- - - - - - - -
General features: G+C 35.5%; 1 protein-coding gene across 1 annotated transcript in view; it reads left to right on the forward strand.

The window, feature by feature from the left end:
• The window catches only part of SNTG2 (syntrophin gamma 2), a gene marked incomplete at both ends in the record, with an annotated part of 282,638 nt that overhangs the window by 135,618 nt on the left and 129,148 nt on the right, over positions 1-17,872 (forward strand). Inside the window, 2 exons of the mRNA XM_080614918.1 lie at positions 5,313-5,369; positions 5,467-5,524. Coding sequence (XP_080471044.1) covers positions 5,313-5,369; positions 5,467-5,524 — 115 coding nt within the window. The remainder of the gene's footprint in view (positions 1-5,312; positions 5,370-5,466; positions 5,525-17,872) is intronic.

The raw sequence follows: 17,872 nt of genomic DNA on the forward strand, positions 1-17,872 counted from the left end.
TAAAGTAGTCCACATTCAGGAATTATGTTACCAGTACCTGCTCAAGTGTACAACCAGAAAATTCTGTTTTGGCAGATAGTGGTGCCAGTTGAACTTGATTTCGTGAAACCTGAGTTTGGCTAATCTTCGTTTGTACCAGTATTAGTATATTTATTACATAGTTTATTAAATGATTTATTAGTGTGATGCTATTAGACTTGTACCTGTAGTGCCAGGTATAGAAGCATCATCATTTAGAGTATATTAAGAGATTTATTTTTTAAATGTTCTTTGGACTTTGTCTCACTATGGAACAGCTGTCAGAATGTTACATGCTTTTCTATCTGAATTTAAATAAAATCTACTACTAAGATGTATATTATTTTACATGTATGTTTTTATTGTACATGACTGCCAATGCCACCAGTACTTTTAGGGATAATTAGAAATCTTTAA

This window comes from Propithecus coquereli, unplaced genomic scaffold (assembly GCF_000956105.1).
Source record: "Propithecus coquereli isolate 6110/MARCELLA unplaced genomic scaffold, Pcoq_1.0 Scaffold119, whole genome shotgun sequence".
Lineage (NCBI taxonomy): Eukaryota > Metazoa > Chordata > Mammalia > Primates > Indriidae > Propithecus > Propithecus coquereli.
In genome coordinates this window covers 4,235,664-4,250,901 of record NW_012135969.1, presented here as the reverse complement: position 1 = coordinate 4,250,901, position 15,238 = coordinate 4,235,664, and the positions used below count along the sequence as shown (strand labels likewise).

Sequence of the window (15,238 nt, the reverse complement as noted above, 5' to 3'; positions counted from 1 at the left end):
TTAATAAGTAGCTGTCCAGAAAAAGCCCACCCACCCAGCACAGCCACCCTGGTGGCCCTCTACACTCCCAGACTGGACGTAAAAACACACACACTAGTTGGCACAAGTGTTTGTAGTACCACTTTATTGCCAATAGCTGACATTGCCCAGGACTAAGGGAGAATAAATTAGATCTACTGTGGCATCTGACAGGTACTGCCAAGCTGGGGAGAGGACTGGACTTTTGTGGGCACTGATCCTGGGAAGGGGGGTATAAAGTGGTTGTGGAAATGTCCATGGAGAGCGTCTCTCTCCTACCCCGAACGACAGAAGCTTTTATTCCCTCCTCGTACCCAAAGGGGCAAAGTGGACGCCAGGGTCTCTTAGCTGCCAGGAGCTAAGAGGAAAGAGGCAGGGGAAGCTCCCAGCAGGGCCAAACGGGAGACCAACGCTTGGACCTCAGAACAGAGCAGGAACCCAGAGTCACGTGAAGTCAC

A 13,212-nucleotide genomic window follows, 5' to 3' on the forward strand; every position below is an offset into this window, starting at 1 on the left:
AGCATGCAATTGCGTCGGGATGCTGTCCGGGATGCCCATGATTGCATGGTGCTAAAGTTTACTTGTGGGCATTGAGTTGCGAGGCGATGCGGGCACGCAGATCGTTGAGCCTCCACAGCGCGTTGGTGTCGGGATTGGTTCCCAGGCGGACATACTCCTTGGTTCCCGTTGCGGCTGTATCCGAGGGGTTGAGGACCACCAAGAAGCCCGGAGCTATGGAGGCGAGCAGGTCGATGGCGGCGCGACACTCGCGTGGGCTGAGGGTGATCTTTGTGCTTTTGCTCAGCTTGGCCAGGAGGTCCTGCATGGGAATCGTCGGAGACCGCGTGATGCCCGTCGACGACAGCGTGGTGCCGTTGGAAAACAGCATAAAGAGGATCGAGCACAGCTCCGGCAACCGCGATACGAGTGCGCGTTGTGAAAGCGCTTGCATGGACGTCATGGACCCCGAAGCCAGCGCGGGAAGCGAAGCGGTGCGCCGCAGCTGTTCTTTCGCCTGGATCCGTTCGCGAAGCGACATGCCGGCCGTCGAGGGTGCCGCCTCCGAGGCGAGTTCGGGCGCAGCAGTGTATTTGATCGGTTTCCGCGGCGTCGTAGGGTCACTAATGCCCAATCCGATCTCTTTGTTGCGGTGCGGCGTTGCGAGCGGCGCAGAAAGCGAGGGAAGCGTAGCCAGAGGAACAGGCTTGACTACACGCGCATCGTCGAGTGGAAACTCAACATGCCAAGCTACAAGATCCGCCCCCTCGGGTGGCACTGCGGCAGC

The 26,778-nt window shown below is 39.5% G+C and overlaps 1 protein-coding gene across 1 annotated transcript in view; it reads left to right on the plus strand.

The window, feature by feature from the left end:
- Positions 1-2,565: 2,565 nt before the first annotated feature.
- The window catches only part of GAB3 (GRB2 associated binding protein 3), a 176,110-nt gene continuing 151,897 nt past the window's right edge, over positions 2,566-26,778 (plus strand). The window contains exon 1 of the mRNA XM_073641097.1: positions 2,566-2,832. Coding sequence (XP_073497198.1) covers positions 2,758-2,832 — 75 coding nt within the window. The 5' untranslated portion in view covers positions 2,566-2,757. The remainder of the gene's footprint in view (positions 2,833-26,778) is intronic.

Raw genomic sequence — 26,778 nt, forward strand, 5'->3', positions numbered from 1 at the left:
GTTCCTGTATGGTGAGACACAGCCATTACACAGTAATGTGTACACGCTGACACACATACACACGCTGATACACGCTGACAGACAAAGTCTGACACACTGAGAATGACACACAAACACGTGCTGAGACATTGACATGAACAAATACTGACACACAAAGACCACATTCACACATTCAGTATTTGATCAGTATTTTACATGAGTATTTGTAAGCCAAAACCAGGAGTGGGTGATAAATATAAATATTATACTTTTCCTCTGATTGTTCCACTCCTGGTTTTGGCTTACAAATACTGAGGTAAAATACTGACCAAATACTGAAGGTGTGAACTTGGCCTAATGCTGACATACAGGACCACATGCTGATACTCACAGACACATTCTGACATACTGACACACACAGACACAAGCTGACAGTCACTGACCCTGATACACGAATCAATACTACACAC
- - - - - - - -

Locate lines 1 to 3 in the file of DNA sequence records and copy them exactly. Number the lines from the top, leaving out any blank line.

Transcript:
General features: G+C 35.5%; 1 protein-coding gene across 1 annotated transcript in view; it reads left to right on the forward strand.

The window, feature by feature from the left end:
• The window catches only part of SNTG2 (syntrophin gamma 2), a gene marked incomplete at both ends in the record, with an annotated part of 282,638 nt that overhangs the window by 135,618 nt on the left and 129,148 nt on the right, over positions 1-17,872 (forward strand). Inside the window, 2 exons of the mRNA XM_080614918.1 lie at positions 5,313-5,369; positions 5,467-5,524. Coding sequence (XP_080471044.1) covers positions 5,313-5,369; positions 5,467-5,524 — 115 coding nt within the window. The remainder of the gene's footprint in view (positions 1-5,312; positions 5,370-5,466; positions 5,525-17,872) is intronic.